And for all those who are going to complain, I guarantee that most of us complaining about this are people who consistently vote for Democrats and love diversity, but just want it to be done correctly.

      • David Paul Olshefski says:

        First fix the pre-schools, elementary schools and middle schools to better educate students – instead of making such a radical change to HS admissions.

    5. UWSParent says:

      So in other words, if our kids are hoping to get into those schools, we now have to encourage them to go to less competitive middle schools so they have more of a chance to be in the top 7%.
      Isn’t the point of the specialized schools to allow advanced learners to be with peers who are similarly academically motivated?
      I think about my (now) high school student who went to a less academically oriented middle school and could possibly have gotten into a specialized high school inder this new rule, which is absolutely not where he belongs.
      And I think of my now elementary school aged child who really wants to go to Booker T, but to do so would put him at a disadvantage when it comes time for high school.
      It doesn’t make sense. It isn’t meant to be fair and equal, it’s meant to be an achievement to go to these schools.
      Am I wrong?

      • Bruce E. Bernstein says:

        Hi UWSParent,

        Are you wrong? With all respect, yes, you are, on several key points.

        UWSParent said:

        “Isn’t the point of the specialized schools to allow advanced learners to be with peers who are similarly academically motivated?”

        You are making the false assumption that students from poorer areas who end up in the top 7% of their middle school cohort, based on grades, are not “academically motivated.” I would say someone who works hard over an extended period of time to get outstanding grades is more “academically motivated” than someone who spends time prepping for a single test. Most college admissions officers would agree with me.

        UWSParent said:

        “I think about my (now) high school student who went to a less academically oriented middle school and could possibly have gotten into a specialized high school under this new rule, which is absolutely not where he belongs.”

        A “less academically oriented middle school”? What were they doing, baby sitting?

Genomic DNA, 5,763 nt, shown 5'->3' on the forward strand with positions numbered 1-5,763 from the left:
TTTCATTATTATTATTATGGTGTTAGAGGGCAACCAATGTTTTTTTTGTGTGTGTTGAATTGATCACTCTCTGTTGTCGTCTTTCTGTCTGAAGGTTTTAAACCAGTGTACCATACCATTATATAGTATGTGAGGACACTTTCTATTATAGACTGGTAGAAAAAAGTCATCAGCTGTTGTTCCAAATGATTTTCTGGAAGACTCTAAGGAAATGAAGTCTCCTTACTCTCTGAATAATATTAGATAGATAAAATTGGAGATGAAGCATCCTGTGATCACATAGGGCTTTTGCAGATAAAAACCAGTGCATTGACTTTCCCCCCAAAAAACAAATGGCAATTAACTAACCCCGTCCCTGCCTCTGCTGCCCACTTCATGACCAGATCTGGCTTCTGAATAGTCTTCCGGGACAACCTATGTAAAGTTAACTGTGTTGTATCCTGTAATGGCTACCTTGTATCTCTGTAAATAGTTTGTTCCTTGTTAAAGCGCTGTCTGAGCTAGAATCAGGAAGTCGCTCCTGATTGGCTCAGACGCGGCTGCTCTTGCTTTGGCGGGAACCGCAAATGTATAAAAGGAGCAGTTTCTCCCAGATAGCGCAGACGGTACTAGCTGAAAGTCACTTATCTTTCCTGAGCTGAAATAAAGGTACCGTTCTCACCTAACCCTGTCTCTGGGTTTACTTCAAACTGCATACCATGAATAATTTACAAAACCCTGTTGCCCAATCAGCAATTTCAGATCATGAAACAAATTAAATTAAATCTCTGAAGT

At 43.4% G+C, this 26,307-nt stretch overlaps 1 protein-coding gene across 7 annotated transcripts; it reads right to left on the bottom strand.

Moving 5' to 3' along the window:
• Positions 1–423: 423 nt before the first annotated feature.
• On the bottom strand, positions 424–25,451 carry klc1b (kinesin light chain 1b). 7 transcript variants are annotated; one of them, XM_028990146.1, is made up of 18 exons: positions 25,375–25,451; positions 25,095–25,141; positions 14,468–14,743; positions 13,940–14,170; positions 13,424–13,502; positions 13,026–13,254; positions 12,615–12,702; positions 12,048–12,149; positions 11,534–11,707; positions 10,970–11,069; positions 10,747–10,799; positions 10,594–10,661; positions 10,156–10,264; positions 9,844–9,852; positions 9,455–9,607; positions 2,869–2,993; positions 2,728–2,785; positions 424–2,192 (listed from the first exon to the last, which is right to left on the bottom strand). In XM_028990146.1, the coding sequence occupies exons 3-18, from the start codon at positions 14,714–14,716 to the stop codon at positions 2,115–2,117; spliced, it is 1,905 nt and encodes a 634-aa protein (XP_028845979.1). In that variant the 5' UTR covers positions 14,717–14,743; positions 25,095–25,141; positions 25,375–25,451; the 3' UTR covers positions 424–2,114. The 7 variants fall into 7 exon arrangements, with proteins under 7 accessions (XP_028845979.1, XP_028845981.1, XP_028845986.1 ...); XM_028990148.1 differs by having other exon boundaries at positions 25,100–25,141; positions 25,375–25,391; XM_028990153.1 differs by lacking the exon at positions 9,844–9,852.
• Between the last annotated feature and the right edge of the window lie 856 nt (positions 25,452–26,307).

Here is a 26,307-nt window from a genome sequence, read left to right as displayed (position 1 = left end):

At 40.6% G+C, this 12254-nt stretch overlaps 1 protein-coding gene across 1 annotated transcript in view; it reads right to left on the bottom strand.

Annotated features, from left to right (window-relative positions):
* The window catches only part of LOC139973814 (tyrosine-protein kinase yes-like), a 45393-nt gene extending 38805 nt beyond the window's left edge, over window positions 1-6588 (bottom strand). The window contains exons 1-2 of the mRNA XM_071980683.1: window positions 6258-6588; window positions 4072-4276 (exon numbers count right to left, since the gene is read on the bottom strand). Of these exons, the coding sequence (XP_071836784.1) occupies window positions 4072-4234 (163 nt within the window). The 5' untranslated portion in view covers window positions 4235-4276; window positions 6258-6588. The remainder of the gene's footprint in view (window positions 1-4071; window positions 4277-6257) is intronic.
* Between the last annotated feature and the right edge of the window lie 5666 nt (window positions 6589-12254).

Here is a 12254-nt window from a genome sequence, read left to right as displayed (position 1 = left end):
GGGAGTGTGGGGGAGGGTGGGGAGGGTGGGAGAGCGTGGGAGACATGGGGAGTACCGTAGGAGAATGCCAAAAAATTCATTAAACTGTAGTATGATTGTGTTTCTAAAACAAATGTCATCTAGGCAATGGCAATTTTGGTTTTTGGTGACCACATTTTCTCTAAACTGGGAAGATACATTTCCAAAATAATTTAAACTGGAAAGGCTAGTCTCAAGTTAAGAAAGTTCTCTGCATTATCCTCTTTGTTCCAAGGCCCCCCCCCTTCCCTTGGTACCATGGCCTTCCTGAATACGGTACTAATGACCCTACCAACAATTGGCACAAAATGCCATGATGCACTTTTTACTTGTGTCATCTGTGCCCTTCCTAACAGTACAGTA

I think what you mean is a less SELECTIVE middle school.

        if your son got top 7% in that school — and it doesn’t sound like he was a straight-A student — then yes, under the new plan he gets the CHOICE to go to one of the 8 schools that are now “tested.”

        But he wouldn’t HAVE TO do that. It seems like he is in the right school for him, now. Would that school no longer be available to him? As a parent, wouldn’t you GUIDE him towards a good fit?

        Many commenters are making the mistake of seeing the 8 “tested” schools (and they really mean the “Big Three”: Stuy, Bronx Science, and Brooklyn Tech) as the only good alternative in NYC public high schools. That is very, very far from the truth. There are many good schools out there that meet various needs. I can tell you about a few, based on experiences with my children and with children of my friends.

        UWSParent said:

        “And I think of my now elementary school aged child who really wants to go to Booker T, but to do so would put him at a disadvantage when it comes time for high school.”

        Same point. If Booker T is RIGHT for your child, then your child should go to the best fit, and get the best education. High school will work itself out if your child has a positive middle school experience.

        This argument reminds me of the crazed upper-class parent who HAVE TO get their child into the best pre-school… because that is the path to Harvard!

        UWSParent said:

        “It isn’t meant to be fair and equal, it’s meant to be an achievement to go to these schools.”

        Top 7% is a BIG achievement. And “fair and equal” is, indeed, an issue. We have big racial disparities in K-12 education, and we have to start dealing with them. It’s ridiculous to complain about over-egalitarianism when the number of Blacks in Stuy is just a little over 1%, and the number of Latinos 3%. Does this reflect a fair process? Do you really believe the number of Black and Hispanic “high achievers” is so very small?